By Susan Kassman Sack
CUA Press, 324pp, £38.50/$34.95
Sixty years can be a short time in theology. These days, the French Jesuit writer Pierre Teilhard de Chardin (1881-1955) is all the rage. Benedict XVI had nice things to say about him, Pope Francis mentioned him approvingly in an encyclical, and some would even like to see him become a Doctor of the Church.
But back in the late 1950s, the scene was very different. Teilhard had won some ardent fans in Europe but, because he had been dragged over the coals by the censors, his admirers spent much of their time reading and discussing mimeographed copies of the great man’s unpublished manuscripts. In the United States, as of the beginning of 1959, not a word of Teilhard had appeared in a translated version.
Then something remarkable happened. Teilhard became a theological superstar in the US, editions of his books began to fly off the shelves, Time magazine took a look at him, and he even became the subject of television documentaries. Susan Kassman Sack asks the obvious question: why?
Perhaps Teilhard simply suited the times. He did not regard modernity as a death knell, and he wrote optimistically about the future. He spoke in terms of unity: of faith and science being inseparable and the natural and the supernatural always riding in tandem. As a religious scholar with an impressive CV as a palaeontologist he had, as Sack puts it, “an ability to leap the interstice between the secular and the sacred”. He even talked about the material world in positive terms, stressing that the everyday was just as much a part of a Christ-centred cosmos as anything else.
The danger, as Sack stresses, is that Teilhard’s words could easily be turned into bumper stickers by anyone who recruited the cool theologian for their cause. Happily, many within the American Church worked rigorously to introduce an authentic Teilhard to American culture. They received a lot of cheers but almost as many hisses. Leading the Teilhard charge was Robert Francoeur, one of whose supporters explained what was at stake: “Unless we can lay hold of contemporary knowledge and thinking in a more positive and creative way than we have done, Christ’s kingdom will suffer horribly once again from our own maladroitness and smugness.”
It all began in 1959 with Francoeur’s Pierre Teilhard de Chardin: His Thought, swiftly followed by an influential article in Commonweal by Dorothy Poulain. In the same year, Teilhard’s greatest, though perhaps most challenging, work was published in English as The Phenomenon of Man. It did extraordinarily well, selling 50,000 copies in the US over three years.
Even his advocates admitted that Teilhard was “unusually difficult to anglicise” and the heady blend of poetry, mysticism and philosophy was hard to capture. On balance, though, things looked very promising and better news was to come. The making-things-new outlook of John XXIII, the election of a Catholic as US president and the way in which some of Teilhard’s musings seemed to chime with the civil rights movement all supplied momentum. Teilhard’s name might not have been hurled around the meetings at Vatican II, but a diffused version of his outlook can surely be seen in documents like Gaudium et Spes and the contributions of Teilhard’s friend Henri de Lubac.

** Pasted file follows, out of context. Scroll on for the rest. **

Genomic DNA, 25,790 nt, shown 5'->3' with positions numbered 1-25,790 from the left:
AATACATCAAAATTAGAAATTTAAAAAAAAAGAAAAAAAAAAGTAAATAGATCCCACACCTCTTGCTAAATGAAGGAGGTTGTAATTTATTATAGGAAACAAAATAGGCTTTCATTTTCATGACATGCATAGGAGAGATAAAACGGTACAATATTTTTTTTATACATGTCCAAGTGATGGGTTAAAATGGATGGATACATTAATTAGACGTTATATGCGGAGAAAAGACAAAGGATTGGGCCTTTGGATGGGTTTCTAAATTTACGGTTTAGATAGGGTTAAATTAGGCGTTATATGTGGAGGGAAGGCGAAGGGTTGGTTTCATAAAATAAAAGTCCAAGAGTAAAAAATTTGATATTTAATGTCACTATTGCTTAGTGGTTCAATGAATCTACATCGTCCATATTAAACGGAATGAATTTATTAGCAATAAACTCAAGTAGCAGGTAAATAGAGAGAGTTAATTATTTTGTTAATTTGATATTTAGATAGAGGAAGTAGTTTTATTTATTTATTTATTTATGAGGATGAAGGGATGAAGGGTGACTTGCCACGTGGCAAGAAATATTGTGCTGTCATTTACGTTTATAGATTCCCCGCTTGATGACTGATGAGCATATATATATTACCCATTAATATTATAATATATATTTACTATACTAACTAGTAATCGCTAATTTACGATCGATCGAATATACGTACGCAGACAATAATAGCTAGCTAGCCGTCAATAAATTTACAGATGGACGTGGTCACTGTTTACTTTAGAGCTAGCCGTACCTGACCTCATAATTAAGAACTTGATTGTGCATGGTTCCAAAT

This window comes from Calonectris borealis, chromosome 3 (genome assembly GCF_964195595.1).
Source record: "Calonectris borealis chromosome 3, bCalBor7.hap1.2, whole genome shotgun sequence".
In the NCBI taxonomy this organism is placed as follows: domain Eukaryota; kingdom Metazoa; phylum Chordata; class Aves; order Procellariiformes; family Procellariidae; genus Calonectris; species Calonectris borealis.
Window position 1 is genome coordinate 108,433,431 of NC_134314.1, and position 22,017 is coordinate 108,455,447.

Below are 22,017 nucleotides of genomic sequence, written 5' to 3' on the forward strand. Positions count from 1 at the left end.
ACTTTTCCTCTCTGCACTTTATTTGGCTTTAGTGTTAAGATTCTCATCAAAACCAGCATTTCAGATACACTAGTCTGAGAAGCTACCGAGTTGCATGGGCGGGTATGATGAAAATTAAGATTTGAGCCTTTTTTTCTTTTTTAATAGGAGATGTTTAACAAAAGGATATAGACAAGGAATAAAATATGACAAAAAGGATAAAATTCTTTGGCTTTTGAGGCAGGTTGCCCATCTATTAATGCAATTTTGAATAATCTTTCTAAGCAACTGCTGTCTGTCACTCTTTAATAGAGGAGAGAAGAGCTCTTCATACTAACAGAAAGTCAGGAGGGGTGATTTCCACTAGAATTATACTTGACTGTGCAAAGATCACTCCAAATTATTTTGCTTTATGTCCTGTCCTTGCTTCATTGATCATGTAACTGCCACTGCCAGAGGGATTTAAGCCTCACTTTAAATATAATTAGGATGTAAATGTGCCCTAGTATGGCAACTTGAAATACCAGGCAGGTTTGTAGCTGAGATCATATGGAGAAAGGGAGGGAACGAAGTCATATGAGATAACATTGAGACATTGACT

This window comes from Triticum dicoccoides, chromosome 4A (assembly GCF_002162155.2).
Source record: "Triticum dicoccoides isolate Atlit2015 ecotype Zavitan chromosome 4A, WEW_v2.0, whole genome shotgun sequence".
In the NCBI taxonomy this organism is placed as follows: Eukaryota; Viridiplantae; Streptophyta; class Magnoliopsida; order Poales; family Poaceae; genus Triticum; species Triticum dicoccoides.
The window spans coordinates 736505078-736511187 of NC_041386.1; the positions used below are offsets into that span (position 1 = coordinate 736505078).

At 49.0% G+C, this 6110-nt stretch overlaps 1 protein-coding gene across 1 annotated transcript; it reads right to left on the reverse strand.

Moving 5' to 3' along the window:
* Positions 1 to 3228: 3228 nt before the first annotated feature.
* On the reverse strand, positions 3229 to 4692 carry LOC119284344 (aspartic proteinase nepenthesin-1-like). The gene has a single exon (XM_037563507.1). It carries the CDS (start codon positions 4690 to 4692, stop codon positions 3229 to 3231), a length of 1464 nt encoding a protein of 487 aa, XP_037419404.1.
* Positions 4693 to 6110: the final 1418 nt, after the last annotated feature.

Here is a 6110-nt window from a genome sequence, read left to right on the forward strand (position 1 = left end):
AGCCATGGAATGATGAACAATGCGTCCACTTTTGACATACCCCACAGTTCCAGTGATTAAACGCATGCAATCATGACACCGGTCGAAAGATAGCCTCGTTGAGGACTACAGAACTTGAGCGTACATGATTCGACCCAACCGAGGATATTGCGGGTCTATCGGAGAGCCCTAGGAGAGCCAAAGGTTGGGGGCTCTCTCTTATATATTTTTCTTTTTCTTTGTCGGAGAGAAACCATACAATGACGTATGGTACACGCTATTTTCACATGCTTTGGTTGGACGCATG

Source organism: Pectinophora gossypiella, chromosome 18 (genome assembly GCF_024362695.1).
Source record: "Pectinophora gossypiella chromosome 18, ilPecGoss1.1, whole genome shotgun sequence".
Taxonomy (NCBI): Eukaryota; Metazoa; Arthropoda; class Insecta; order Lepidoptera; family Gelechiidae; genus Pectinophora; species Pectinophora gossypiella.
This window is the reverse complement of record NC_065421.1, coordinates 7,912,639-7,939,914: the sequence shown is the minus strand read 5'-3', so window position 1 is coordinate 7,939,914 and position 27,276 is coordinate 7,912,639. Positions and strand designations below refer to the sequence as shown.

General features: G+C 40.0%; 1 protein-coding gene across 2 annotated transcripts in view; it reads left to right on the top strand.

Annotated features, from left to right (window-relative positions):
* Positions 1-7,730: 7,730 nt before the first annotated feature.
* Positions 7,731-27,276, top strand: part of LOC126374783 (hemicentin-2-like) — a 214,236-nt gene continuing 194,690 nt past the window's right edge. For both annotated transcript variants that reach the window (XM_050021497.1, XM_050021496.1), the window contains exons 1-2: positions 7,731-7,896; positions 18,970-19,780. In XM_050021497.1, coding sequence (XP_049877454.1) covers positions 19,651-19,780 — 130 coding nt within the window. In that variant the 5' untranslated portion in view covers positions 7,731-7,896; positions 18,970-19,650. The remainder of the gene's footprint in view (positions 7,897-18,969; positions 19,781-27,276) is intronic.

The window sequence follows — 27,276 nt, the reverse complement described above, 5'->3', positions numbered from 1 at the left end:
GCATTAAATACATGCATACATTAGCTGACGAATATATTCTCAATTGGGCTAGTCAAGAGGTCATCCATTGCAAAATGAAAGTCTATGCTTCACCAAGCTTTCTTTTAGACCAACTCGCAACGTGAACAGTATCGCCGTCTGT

A backlash was inevitable, however. Jesuits were under orders not to publish on Teilhard, but he was causing such a stir that it was decided that a Jesuit who knew him should put pen to paper. Thus de Lubac’s La pensée religieuse du père Pierre Teilhard de Chardin arrived in bookshops. Some infuriated cardinals wanted the book placed on the Index, and Philippe de la Trinité, editor of L’Osservatore Romano, savagely attacked de Lubac’s book, which was effectively banned. Before too long, the Church stumbled into a regrettable overreaction.
In June 1962, a monitum (warning) was issued by the Sacred Congregation of the Holy Office. It spoke of theological errors in Teilhard’s posthumous publications and urged heads of religious orders and Catholic academics to protect their charges from the “dangers presented by the works of Fr Teilhard” and his followers. This was, essentially, a gagging order.
But the Teilhard express could not be derailed. The monographs and Teilhard conferences kept coming and an American Teilhard organisation, based at Fordham, was able to set up its stall. Enthusiasm for Teilhard did become increasingly willy nilly but the smarter Teilhardians always realised that a profoundly, specifically Christian ethos was at the heart of the work. It was rooted in Teilhard’s Christology.
Unity, progress, and transcendence all stemmed from Christ. He was at the centre, present in everything and, when one thought about it, “the answer to the riddle of the universe is Christ Jesus”. This was a message that groovy sociology professors and hippies who’d read a couple of pages of Teilhard tended to overlook.
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